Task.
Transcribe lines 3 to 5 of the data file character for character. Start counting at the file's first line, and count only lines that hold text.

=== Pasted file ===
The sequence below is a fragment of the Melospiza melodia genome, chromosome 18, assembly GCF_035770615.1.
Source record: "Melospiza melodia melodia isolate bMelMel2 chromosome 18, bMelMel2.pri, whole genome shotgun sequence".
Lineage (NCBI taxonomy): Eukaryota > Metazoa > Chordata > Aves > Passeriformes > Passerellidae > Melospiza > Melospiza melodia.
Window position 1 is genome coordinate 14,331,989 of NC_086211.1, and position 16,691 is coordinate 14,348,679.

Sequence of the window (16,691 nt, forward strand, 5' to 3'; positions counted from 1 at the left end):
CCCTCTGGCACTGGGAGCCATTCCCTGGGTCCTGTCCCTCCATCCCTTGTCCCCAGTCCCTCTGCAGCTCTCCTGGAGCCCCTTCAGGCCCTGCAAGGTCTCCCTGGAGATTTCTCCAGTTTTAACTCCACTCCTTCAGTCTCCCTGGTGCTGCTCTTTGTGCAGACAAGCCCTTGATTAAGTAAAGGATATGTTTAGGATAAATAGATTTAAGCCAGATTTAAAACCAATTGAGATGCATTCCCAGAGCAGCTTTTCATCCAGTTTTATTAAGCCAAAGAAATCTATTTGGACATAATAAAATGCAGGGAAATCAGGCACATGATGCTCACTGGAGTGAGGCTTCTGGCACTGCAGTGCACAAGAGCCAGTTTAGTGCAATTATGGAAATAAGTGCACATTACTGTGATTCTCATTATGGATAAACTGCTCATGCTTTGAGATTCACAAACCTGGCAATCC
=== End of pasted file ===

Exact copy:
Lineage (NCBI taxonomy): Eukaryota > Metazoa > Chordata > Aves > Passeriformes > Passerellidae > Melospiza > Melospiza melodia.
Window position 1 is genome coordinate 14,331,989 of NC_086211.1, and position 16,691 is coordinate 14,348,679.

Sequence of the window (16,691 nt, forward strand, 5' to 3'; positions counted from 1 at the left end):